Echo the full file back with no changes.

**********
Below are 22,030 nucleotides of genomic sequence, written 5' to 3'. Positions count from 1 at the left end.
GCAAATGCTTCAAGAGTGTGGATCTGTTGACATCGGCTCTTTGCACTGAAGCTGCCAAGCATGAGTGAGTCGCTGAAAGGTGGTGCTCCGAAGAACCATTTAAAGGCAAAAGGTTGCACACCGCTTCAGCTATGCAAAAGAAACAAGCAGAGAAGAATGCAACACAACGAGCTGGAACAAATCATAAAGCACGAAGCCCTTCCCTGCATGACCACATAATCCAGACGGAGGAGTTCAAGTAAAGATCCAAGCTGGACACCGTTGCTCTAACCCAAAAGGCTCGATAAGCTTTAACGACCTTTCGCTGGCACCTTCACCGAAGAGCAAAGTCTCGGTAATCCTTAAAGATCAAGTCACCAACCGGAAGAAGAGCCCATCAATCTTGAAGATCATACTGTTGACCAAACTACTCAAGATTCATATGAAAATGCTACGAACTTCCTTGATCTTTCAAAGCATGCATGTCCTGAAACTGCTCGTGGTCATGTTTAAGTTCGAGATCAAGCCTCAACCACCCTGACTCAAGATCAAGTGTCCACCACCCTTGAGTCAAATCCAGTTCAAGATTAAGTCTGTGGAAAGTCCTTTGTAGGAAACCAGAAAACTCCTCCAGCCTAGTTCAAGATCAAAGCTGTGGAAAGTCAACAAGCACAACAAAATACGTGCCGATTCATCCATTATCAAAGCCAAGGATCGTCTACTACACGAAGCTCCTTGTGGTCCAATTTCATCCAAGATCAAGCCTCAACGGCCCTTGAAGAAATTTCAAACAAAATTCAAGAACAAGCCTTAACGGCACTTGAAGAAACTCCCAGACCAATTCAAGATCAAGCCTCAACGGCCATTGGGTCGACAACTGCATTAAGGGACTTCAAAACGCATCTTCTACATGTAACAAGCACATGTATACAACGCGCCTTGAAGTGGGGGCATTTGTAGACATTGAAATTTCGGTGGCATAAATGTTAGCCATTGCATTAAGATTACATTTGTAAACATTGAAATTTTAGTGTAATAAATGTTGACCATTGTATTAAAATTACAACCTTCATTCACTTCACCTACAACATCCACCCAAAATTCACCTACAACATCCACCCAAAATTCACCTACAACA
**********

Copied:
Below are 22,030 nucleotides of genomic sequence, written 5' to 3'. Positions count from 1 at the left end.
GCAAATGCTTCAAGAGTGTGGATCTGTTGACATCGGCTCTTTGCACTGAAGCTGCCAAGCATGAGTGAGTCGCTGAAAGGTGGTGCTCCGAAGAACCATTTAAAGGCAAAAGGTTGCACACCGCTTCAGCTATGCAAAAGAAACAAGCAGAGAAGAATGCAACACAACGAGCTGGAACAAATCATAAAGCACGAAGCCCTTCCCTGCATGACCACATAATCCAGACGGAGGAGTTCAAGTAAAGATCCAAGCTGGACACCGTTGCTCTAACCCAAAAGGCTCGATAAGCTTTAACGACCTTTCGCTGGCACCTTCACCGAAGAGCAAAGTCTCGGTAATCCTTAAAGATCAAGTCACCAACCGGAAGAAGAGCCCATCAATCTTGAAGATCATACTGTTGACCAAACTACTCAAGATTCATATGAAAATGCTACGAACTTCCTTGATCTTTCAAAGCATGCATGTCCTGAAACTGCTCGTGGTCATGTTTAAGTTCGAGATCAAGCCTCAACCACCCTGACTCAAGATCAAGTGTCCACCACCCTTGAGTCAAATCCAGTTCAAGATTAAGTCTGTGGAAAGTCCTTTGTAGGAAACCAGAAAACTCCTCCAGCCTAGTTCAAGATCAAAGCTGTGGAAAGTCAACAAGCACAACAAAATACGTGCCGATTCATCCATTATCAAAGCCAAGGATCGTCTACTACACGAAGCTCCTTGTGGTCCAATTTCATCCAAGATCAAGCCTCAACGGCCCTTGAAGAAATTTCAAACAAAATTCAAGAACAAGCCTTAACGGCACTTGAAGAAACTCCCAGACCAATTCAAGATCAAGCCTCAACGGCCATTGGGTCGACAACTGCATTAAGGGACTTCAAAACGCATCTTCTACATGTAACAAGCACATGTATACAACGCGCCTTGAAGTGGGGGCATTTGTAGACATTGAAATTTCGGTGGCATAAATGTTAGCCATTGCATTAAGATTACATTTGTAAACATTGAAATTTTAGTGTAATAAATGTTGACCATTGTATTAAAATTACAACCTTCATTCACTTCACCTACAACATCCACCCAAAATTCACCTACAACATCCACCCAAAATTCACCTACAACA